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J Oral Maxillofac Surg. 2003 Jul;61(7):751-8.

Outcomes of oral squamous cell carcinoma in Taiwan after surgical therapy: factors affecting survival.

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Department of Dentistry, Taipei Veterans General Hospital, School of Dentistry, National Yang-Ming University, Taiwan, ROC.



The study goal was to determine which clinical features correlated with 5-year survival in patients surgically treated for oral squamous cell carcinoma (OSCC) in Taiwan.


The records of 378 OSCC patients surgically treated with or without chemotherapy and radiotherapy were reviewed retrospectively. Their 5-year survival in relation to age, gender, tumor site, lymph node involvement, presence of distant metastasis, staging, differentiation, and risk factors, including betel quid (BQ) chewing, cigarette smoking, and alcohol consumption, was analyzed.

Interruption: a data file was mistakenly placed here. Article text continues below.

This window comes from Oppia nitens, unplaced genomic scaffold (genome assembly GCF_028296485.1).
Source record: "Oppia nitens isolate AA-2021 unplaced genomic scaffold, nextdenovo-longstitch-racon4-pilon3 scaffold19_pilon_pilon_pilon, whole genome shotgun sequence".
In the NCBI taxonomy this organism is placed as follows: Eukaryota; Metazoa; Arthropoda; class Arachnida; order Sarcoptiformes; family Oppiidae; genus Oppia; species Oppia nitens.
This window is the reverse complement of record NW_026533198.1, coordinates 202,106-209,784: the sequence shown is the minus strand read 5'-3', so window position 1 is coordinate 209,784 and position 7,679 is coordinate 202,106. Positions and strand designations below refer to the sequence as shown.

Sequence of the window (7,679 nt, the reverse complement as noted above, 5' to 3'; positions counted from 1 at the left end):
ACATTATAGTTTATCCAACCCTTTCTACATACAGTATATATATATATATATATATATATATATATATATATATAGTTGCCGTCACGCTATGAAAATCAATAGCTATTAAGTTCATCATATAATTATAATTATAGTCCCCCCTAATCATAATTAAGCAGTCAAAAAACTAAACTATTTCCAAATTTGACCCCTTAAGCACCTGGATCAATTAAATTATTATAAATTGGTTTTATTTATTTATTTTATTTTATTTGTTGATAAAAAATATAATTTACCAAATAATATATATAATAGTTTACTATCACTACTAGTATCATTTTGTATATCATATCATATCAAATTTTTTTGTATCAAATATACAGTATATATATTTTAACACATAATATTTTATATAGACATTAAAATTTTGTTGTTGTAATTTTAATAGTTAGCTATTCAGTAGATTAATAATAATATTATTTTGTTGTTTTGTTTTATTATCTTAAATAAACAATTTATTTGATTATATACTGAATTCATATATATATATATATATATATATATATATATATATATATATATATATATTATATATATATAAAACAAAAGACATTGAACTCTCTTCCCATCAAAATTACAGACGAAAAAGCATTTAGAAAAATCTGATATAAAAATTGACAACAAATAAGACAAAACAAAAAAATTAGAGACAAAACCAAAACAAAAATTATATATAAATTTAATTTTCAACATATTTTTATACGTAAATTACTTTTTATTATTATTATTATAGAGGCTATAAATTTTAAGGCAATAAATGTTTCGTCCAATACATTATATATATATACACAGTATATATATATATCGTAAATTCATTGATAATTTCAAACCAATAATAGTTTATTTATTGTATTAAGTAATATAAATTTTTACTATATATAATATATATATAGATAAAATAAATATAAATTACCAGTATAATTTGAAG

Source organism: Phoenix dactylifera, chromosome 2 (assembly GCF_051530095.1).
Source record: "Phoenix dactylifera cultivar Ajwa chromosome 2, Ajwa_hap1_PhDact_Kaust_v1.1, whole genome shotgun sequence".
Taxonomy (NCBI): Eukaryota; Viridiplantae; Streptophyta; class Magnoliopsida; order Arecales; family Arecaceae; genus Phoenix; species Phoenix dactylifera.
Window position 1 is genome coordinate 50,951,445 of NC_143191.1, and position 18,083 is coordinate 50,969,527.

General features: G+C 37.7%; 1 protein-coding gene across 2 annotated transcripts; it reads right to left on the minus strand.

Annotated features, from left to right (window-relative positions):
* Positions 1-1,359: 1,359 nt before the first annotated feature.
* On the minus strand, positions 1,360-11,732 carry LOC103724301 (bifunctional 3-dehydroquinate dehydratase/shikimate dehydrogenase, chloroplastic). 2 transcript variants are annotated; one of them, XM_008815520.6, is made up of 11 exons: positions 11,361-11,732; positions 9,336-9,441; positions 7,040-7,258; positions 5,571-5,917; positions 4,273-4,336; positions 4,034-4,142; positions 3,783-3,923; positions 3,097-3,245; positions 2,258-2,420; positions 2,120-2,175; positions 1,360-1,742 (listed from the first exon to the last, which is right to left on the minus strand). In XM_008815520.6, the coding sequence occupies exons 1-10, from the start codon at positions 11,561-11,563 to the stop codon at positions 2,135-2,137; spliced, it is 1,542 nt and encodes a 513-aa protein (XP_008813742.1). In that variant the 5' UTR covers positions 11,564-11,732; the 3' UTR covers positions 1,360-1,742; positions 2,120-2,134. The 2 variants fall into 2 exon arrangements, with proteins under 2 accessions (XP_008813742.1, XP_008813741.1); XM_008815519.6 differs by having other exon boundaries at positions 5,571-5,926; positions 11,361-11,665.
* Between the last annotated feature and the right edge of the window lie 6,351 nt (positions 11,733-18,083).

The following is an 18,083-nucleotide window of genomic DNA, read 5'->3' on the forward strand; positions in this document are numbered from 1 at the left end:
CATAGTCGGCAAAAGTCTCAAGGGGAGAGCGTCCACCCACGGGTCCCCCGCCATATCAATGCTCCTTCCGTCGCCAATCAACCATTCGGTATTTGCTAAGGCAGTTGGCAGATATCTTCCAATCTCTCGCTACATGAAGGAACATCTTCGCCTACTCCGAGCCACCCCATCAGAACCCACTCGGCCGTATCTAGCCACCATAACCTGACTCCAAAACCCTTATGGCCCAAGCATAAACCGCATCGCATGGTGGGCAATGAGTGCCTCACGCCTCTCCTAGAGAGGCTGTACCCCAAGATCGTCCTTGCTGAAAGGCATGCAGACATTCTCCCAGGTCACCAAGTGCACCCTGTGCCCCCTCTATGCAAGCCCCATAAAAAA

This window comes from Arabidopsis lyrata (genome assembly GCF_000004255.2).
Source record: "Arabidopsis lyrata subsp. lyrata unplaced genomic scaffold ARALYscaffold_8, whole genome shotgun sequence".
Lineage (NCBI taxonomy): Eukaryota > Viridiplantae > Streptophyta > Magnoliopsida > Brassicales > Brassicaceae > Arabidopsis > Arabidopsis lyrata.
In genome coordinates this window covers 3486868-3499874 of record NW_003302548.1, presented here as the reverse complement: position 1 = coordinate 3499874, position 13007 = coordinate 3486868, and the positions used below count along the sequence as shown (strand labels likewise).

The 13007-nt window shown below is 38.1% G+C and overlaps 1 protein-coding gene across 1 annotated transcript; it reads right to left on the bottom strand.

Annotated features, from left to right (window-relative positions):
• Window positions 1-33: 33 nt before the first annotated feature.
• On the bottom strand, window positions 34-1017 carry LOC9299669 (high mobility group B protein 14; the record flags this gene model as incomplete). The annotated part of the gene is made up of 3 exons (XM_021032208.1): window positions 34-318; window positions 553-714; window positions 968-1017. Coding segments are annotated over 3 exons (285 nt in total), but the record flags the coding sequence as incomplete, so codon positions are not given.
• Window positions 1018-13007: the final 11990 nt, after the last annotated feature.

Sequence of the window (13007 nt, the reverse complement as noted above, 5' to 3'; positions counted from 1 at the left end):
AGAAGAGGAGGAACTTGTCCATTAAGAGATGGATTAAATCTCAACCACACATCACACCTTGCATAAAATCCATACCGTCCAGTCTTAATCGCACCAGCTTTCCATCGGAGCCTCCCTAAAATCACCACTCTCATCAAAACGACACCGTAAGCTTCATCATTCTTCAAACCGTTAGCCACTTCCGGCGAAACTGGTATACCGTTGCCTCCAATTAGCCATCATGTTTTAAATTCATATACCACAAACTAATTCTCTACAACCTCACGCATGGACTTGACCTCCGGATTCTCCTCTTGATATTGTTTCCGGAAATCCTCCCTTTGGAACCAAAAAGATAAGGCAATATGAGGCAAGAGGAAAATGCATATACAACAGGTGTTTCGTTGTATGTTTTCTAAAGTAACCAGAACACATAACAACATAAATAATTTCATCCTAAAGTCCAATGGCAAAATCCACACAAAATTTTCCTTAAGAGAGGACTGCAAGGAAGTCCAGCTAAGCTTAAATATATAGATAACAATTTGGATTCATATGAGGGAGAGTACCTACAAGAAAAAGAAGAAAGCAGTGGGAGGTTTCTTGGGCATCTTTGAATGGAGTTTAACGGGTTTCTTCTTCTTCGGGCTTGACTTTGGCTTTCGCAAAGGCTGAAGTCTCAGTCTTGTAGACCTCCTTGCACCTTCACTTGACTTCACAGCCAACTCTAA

The majority of the patients were men (male-to-female ratio, 5.87:1) with the mean age of 57.1 +/-11.7 years. Tumors occurred mainly at the buccal mucosa (BM) (100 of 378, 26.5%), gingiva (105 of 378, 27.8%), and tongue (103 of 378, 27.2%). Neck nodal metastasis occurred frequently at the floor of the mouth (in >60% of cases), followed by the gingiva (45.7%), buccal mucosa (34%), and tongue (20.4%), whereas early distant metastasis was rare (5.3%). There were 104 (27.5%) stage 1, 96 (25.4%) stage 2, 98 (25.9%) stage 3, and 80 (21.2%) stage 4 patients. OSCC at the BM and gingiva was most (and at the tongue least) associated with risk factors of BQ use and smoking. The 5-year survival was 75%, 65.6%, 49%, and 30% for patients with stage I, II, III, and IV, respectively. The size, nodal involvement, distant metastasis, staging, differentiation, and BQ use significantly affected the survival (P <.05, Kaplan-Meier analysis). BQ use also correlated most significantly with the younger age of occurrence of OSCC patients.


Our data suggest that early treatment is the key to increasing the survival of OSCC patients. Periodic screening of high-risk populations for OSCC represents an urgent need in Taiwan.

[Indexed for MEDLINE]

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